The new reality: What the Titans-Rams trade means for the NFL draft

How does the Rams trade affect other teams? (1:51)

Todd McShay, Ed Werder and Mark Dominik break down how the Rams trading up for the No. 1 pick in the draft affects other teams that are potentially in the market to pick up a quarterback. (1:51)

The Rams constructed a large chunk of their roster upon the largesse of another team's big bet, having acquired a mountain of players and picks from Washington in the Robert Griffin trade. Now, despite knowing firsthand how those sort of massive gambles often fail to work out, they've moved all their chips into the middle by trading with Tennessee for the first overall pick.

Assuming that they're projected to go 8-8 next year, a fair bet with Jeff Fisher around, the Rams paid about $1.70 on the dollar as part of the deal, per Chase Stuart's draft value chart. It's not all bad; as Mike Sando noted for Insider, you can understand why they made this specific trade at this specific time. Despite having an excellent defense and a promising running game around Todd Gurley, Los Angeles has one of the worst quarterback situations in football and no clear way to improve it without making this sort of trade. And as Mel Kiper mentioned in his Insider piece, the Rams have a young roster by virtue of the picks from the Griffin trade.

I don't think it's a good trade for the Rams -- these sorts of deals rarely work out, and this is still a team with a subpar offensive line, major question marks at receiver, and holes in the secondary -- but it's about as defensible as a deal like this can be, given the context of where the Rams are right now. But what about the rest of the league? In a draft where there wasn't (and actually still isn't) an obvious top pick, there's going to be an enormous knock-on effect for how this deal impacts the teams who have to follow the Rams at one.

Let's run through a few of those organizations and see how their situation shifts from this deal, starting with the team who is now staring up at Los Angeles and perhaps looking longingly at Tennessee:

The Browns lose more than any other team with this deal

The best-case scenario for the Browns, in just about every way, was for the Titans to stay put and draft Laremy Tunsil with the first overall pick. The Browns could theoretically have an interest in drafting Tunsil themselves, but with 31-year-old superstar Joe Thomas entrenched on the left side for the next several years during what would be Tunsil's rookie contract, it's exceedingly unlikely that they'll want to draft a right tackle with the second overall pick. Right tackles are more important in pass protection than ever before, but the league just doesn't value them at that level.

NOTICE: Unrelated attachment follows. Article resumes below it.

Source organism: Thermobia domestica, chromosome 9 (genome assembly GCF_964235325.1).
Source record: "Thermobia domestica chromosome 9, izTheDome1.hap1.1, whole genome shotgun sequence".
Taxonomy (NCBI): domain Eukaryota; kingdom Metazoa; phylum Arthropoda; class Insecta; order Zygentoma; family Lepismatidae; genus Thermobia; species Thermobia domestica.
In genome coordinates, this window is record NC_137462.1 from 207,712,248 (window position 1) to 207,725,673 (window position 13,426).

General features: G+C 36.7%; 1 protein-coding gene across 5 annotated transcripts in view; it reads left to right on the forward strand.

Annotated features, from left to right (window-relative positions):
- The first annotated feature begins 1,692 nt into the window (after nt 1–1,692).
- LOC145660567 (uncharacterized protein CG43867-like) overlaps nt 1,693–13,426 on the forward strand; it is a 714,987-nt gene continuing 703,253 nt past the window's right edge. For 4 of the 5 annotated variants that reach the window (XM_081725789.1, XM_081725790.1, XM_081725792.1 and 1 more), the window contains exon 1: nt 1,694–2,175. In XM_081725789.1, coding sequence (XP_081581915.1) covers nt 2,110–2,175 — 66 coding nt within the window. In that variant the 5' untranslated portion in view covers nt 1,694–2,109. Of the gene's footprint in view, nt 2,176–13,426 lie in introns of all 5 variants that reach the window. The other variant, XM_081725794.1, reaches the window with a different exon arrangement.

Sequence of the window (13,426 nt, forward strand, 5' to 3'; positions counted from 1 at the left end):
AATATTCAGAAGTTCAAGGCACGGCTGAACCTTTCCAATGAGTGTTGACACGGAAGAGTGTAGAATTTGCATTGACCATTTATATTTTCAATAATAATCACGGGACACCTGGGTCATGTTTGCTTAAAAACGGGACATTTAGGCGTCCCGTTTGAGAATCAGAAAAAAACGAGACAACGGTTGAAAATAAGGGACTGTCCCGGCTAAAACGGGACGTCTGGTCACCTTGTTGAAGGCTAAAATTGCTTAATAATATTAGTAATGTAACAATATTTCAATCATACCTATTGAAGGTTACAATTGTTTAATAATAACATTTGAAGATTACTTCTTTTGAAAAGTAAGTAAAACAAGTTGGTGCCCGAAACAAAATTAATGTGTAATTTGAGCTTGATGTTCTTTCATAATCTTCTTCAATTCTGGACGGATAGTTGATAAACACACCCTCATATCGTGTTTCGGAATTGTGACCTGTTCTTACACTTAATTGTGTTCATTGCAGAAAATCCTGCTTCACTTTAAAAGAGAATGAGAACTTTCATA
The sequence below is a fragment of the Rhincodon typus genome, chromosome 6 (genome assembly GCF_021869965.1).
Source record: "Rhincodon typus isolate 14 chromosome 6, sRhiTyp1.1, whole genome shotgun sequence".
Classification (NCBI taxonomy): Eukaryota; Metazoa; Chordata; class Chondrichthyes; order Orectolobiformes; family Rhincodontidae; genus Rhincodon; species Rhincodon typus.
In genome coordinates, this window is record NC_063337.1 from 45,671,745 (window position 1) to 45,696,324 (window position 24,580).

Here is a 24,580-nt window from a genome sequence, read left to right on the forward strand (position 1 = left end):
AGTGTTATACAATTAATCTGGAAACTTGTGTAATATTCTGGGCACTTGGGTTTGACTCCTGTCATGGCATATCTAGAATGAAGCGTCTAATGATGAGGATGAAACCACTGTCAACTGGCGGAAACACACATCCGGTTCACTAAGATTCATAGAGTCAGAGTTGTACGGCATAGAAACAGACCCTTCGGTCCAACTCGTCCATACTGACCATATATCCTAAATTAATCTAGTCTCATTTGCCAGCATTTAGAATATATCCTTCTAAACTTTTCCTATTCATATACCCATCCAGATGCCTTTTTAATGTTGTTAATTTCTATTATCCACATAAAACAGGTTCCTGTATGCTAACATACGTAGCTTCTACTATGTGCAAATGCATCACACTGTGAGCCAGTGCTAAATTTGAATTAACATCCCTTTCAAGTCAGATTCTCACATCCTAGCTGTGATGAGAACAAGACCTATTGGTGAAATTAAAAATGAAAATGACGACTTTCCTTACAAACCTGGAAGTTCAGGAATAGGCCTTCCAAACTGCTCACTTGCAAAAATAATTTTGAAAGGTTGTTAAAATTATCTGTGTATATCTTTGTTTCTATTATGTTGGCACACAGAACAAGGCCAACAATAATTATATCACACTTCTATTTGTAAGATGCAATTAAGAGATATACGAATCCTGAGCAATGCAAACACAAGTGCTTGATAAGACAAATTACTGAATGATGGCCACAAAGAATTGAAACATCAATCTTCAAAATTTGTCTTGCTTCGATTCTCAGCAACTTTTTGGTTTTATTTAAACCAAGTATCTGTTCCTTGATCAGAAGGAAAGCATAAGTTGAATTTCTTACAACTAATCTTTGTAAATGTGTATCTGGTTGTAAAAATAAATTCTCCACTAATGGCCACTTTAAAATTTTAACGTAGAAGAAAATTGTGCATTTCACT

If the Titans took Tunsil first, the world was Cleveland's oyster. They would have been able to choose between Carson Wentz and Jared Goff with the second overall pick, with the option of going for a wild card like Jalen Ramsey or Ezekiel Elliott as a fallback plan if they didn't like either of the quarterbacks. The fallback plans will still be there, but now, the Browns won't be able to choose between their favorite of the passers at two. It's possible that Los Angeles and Cleveland could come to entirely different conclusions on which quarterback they want, but it's even more unlikely that the Browns are in love with both passers and would be happy with whichever one of the quarterbacks falls to them at two.

To be honest, though, this hurts the Browns even further in terms of what they most likely wanted to do with the second overall pick: trade down for future picks. If the suggestions that the Browns are going to pursue a heavy emphasis on analytics are true -- and there's little reason to think that the suggestions aren't true -- the first credo of any historically-inclined draft approach is to acquire as many picks as possible. The Browns basically sat out free agency and acquired four compensatory picks, including three fourth-rounders, for the 2017 draft. Their roster is threadbare, somehow devoid of both stars and depth.

I firmly believe that organizationally the Browns would have tried to make this exact sort of trade with a team like the Rams to trade down and acquire more picks. It fits their organizational mindset at the moment to a T. The only reason they wouldn't have made that sort of deal would have been if they had fallen in love with Goff or Wentz, and if that were the case, it's more plausible that they would have traded up to the first overall pick before now.